The actor discusses what she has in common with her character and Laurie’s competing agendas when it comes to her former G.R. brethren.
What's it like to finally get to talk and wear something other than white?
I am so happy. My regular look this season—just jeans and stuff—feels like the red carpet compared to last year. But I really enjoyed the challenge and differentness of what I did last year. It's also very satisfying to get to explain what I was doing and thinking all of last year when I couldn't speak.
Seeing Laurie as a normal member of society really changes your perspective on her character. Has your perspective on her changed as well?
I said to [series co-creator] Damon [Lindelof] last year that I really felt the onus of playing the villain, or at least being part of a villainous group along with Ann [Dowd, who plays Patti Levin]. But, Laurie was in conflict. She convinced herself she didn't want to see her kids, but did anyway. She was a bad G.R. member because she wasn't able to cut off from the outside world.
It's funny, I remember around episode 7 of last season where Laurie kept doing these violent, menacing things, and there was a moment where I really didn't get what was fueling her. Then Damon let me in on what they discovered about Laurie's moments before the Departure. That fueled me for sure; I had so much sympathy for her. She was already estranged from her husband, so he never knew she was pregnant or that she lost the baby. That must have been so isolating for her, and really, the beginning of her cutting off from her familial role.
Why do you think Laurie and Tom can reconnect, but she and Jill can't?
Damon has said, that in the way families do, the Garveys split up along personality types. He thinks Tom and Laurie have always been seekers, and that makes a lot of sense to me. When Tom went off to be with Holy Wayne that probably allowed Laurie to go, "You know what? I'm going to make a big, bold choice too." Whereas Kevin and Jill just want a nice home life. Tom and I have always been in sync; we've both had that experience of getting our hearts broken by false idols, so I think it makes sense that we team up.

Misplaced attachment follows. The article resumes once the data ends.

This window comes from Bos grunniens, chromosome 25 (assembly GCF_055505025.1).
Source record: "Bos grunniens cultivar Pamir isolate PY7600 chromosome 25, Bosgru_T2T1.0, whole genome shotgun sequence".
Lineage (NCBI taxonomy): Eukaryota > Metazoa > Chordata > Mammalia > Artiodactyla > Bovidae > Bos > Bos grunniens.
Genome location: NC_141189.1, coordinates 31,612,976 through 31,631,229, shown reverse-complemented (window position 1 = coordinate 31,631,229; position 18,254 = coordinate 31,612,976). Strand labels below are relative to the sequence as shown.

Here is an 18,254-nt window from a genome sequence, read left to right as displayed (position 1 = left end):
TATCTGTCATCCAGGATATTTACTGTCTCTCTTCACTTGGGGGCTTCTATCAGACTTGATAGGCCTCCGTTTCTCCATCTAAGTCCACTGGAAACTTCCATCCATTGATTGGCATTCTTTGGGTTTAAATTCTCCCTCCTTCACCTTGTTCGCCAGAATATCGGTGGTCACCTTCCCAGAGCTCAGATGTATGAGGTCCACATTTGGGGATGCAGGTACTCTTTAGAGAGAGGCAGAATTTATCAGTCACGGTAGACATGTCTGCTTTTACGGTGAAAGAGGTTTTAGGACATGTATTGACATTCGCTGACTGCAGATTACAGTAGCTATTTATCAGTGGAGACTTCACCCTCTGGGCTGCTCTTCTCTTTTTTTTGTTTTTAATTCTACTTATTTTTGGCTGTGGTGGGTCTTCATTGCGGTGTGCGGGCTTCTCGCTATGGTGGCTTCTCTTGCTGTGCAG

Do you think she holds on to hope that she'll get back together with Kevin, or that they'll all be a family again?
No, I don't think so. Given the events of that flashback episode last season, I think quite honestly that Laurie had outgrown Kevin long before the Departure. [Laughs]. You get the sense that they're just not that connected. I feel like that scene where Laurie served Kevin with divorce papers—though he didn't want to hear it—was as loving a moment as Laurie could muster. It wasn't a fuck you—she just wanted to keep him out of her craziness. But I think the Jill piece is huge. Laurie is feeling a lot of remorse for leading her into harm's way and Jill's younger; she still needs her mom.
I truly loved Laurie's laptop recon scenes. That moment felt like such a big win for her.
It was great, and such a big win. It's like she's an Olympic athlete; she has one goal and she gets it. It was also really fun to shoot. I had a stunt woman standing by, but I insisted on doing it myself. I am a runner—or I was a runner, now that I have weight-bearing arthritis in my knees. I was at my orthopedist last week asking why my left knee was in such bad shape, forgetting that it was because I had to be all tough on set. I'm like Laurie in that sense—I don't think about the consequences. [Laughs].
We also learn in this episode why Laurie's been washing her car so compulsively. How can she be mowing down the G.R. while simultaneously trying to save them?
It's a game of chicken, really. She's giving them a chance to save themselves, but they just won't jump out of the way. She's not a vigilante—it's much more nuanced than that. She's trying to wake these guys up. It's like, "Wake up! You're in Jonestown, dudes. I was there too, I get it, but save yourselves."
For Laurie, the thing that popped her out of the Guilty Remnant was the fire—physical harm to her and her daughter. I think this activity begins with that idea, even if it's ill-advised. Also, she just really hates them.
Yeah—she just turns the radio back on after she does the deed.
Well, there's a little sociopathy in that. [Laughs].
Why does Laurie completely lose it on the book publisher?
I think she had a lot invested in Susan. We've all had those moments where you get the news that your grandma died and then you've got to sit in some meeting at work and you just can't hang on anymore. She's already been hanging on by a thread for a while now. Between trying to convince Tom that what they're doing is working, even as the ship is sinking, and have it all hang on the money this book will bring in—it's just too much.
She's been spending all of her time convincing people not to drop out of the world, and then to have to face this publisher who represents so much of the world that's full of shit? People like him are why Laurie joined the G.R. in the first place. Putting her experience with the cult into words is Laurie's salvation, but having them mirrored back to her by such a slick guy, she feels like she'll never get it right. So the best thing she can do is throttle him.